Do a little experiment. put 2 torque wrenches against each other and read each at a convenient setting. Are they both the same. Now put a long extension on one. Are they still both the same or if different, is each the same as it was. Just make sure you keep the extension perpendicular to the handle and on the axis of the bolt. Leaning the wrench over like by using a swivle head on the socket certainly can change the torque.
 

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Discussion Starter #9
Thanks guys. :bigok:

Rep given where I deemed needed.
 

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Extensions require no adjustment. The only time you make an adjustment is when you change the distance from the handle of the tq wrench and the bolt. Like if you put an open end wrench on the end of your tq wrench to make it longer or shorter.
 

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The extension does not absorb anything once the twist is taken up. The only thing lost is the extra distance the wrench travels compared to the headof the bolt.

Do a little experiment. put 2 torque wrenches against each other and read each at a convenient setting. Are they both the same. Now put a long extension on one. Are they still both the same or if different, is each the same as it was. Just make sure you keep the extension perpendicular to the handle and on the axis of the bolt. Leaning the wrench over like by using a swivle head on the socket certainly can change the torque.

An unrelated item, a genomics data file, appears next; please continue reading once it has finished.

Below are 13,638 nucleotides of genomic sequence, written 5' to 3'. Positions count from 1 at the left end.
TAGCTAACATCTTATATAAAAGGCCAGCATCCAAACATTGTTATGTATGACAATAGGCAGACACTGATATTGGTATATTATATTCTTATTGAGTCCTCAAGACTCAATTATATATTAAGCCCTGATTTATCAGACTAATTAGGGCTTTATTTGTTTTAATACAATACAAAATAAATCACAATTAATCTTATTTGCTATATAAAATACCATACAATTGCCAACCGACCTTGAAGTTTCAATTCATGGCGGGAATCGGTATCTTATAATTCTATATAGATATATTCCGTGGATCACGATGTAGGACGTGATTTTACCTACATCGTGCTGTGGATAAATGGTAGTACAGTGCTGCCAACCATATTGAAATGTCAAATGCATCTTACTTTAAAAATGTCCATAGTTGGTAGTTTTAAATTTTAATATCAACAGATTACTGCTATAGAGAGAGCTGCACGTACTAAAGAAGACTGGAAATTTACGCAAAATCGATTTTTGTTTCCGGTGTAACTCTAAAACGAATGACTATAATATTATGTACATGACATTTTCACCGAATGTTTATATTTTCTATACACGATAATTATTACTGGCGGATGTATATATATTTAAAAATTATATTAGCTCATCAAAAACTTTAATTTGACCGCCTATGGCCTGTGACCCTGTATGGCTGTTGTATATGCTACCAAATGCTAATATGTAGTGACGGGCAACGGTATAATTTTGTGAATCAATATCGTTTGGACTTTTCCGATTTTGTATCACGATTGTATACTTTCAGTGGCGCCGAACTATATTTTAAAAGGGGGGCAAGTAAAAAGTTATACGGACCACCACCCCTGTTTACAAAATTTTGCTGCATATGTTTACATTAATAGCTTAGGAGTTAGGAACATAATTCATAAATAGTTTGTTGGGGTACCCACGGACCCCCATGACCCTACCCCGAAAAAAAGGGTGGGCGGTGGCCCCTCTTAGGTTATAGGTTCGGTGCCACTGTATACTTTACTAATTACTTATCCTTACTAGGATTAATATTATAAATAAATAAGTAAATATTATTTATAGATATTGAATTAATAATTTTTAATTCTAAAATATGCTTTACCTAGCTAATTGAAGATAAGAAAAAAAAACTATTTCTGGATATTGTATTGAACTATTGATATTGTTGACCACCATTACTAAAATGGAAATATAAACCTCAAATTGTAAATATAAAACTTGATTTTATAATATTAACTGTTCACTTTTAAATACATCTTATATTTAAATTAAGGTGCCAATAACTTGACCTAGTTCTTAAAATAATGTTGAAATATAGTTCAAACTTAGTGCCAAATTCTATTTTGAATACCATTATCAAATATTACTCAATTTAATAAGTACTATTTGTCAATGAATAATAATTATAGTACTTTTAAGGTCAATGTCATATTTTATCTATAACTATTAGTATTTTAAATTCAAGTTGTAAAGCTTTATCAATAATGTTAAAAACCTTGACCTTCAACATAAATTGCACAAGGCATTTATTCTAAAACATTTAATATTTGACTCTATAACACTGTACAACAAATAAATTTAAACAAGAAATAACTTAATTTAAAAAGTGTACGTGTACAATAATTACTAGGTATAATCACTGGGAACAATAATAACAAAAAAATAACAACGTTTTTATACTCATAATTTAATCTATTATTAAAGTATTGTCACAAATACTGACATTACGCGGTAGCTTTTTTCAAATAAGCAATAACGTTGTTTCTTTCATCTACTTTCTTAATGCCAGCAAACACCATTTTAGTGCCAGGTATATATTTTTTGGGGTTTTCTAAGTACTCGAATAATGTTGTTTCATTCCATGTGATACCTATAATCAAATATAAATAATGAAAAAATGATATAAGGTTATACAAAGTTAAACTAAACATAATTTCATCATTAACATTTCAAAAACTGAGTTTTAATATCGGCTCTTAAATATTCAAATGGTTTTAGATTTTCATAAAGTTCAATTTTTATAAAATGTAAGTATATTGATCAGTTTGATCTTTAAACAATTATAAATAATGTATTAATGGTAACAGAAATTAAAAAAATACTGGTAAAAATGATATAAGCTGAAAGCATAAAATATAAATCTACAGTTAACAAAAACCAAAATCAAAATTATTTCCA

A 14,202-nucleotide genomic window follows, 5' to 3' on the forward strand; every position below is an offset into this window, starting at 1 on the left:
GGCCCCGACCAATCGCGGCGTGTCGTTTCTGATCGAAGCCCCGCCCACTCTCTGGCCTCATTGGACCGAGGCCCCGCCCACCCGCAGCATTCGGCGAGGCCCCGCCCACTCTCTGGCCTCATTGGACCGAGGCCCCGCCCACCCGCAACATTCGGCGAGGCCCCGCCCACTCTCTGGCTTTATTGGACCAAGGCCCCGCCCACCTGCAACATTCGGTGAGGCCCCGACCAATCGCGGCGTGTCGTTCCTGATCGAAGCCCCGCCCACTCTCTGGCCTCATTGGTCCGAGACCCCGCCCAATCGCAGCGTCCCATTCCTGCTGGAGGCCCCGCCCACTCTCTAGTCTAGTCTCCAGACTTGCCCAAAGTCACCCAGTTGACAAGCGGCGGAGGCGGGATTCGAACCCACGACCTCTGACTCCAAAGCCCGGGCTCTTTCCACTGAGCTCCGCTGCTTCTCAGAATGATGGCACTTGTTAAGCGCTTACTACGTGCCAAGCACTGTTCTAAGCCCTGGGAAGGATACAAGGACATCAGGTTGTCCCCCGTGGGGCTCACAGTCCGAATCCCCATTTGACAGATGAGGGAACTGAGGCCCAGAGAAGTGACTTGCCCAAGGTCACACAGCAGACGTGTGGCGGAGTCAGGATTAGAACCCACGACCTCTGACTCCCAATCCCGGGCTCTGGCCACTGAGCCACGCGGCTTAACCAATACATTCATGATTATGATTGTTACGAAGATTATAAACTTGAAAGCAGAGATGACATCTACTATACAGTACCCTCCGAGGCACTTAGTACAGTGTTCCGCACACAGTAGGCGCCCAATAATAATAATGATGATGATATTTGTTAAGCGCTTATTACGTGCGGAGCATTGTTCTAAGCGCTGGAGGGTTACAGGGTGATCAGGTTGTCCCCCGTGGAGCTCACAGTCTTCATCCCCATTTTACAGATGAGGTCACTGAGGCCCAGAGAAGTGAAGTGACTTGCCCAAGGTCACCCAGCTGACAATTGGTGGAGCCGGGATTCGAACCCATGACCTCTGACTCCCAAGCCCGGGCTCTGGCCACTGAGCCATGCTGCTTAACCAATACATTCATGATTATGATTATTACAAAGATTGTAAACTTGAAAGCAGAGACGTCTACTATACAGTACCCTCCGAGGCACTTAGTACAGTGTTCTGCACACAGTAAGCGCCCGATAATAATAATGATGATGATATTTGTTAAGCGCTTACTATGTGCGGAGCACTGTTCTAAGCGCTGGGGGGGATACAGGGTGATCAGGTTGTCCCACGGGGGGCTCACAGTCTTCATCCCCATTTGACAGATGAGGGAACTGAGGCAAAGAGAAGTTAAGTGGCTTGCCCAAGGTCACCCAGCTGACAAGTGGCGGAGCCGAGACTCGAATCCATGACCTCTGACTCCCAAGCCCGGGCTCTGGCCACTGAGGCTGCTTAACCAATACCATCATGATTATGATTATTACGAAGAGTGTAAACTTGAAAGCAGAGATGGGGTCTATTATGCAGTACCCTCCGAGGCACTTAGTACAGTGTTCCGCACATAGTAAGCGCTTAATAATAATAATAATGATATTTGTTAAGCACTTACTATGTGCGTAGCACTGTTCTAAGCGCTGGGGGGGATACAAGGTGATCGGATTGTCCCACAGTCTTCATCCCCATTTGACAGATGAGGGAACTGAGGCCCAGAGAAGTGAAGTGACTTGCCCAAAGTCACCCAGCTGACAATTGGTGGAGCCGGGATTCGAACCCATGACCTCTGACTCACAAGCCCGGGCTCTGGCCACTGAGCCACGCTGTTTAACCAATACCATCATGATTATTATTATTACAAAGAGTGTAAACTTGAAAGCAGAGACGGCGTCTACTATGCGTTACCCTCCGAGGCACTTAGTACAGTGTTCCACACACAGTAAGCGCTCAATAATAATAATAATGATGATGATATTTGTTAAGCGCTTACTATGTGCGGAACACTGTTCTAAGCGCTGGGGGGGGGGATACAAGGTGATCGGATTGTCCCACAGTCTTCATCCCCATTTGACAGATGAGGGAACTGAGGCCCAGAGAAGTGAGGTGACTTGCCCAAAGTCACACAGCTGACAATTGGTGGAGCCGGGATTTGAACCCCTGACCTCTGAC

I'd imagine using a torque wrench to measure the torque of another torque wrench would introduce many variables. Just take it to someone that calibrates tools; they can check the settings in a couple of seconds.

It takes torque to initially twist the extension and hold that extension in a twisted state. In your description of the experiment is exactly where inaccuracies come from when using an extension; it's almost impossible to keep the wrench perpendicular without any external force.
 

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you do lose torque through extensions, although at how little the oil pan bolts need, I wouldn't worry about it
Extensions require no adjustment. The only time you make an adjustment is when you change the distance from the handle of the tq wrench and the bolt. Like if you put an open end wrench on the end of your tq wrench to make it longer or shorter.
:werd:
 

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Discussion Starter #14
Extensions require no adjustment. The only time you make an adjustment is when you change the distance from the handle of the tq wrench and the bolt. Like if you put an open end wrench on the end of your tq wrench to make it longer or shorter.
Is what we call a crowfoot. And that actually INCREASES torque.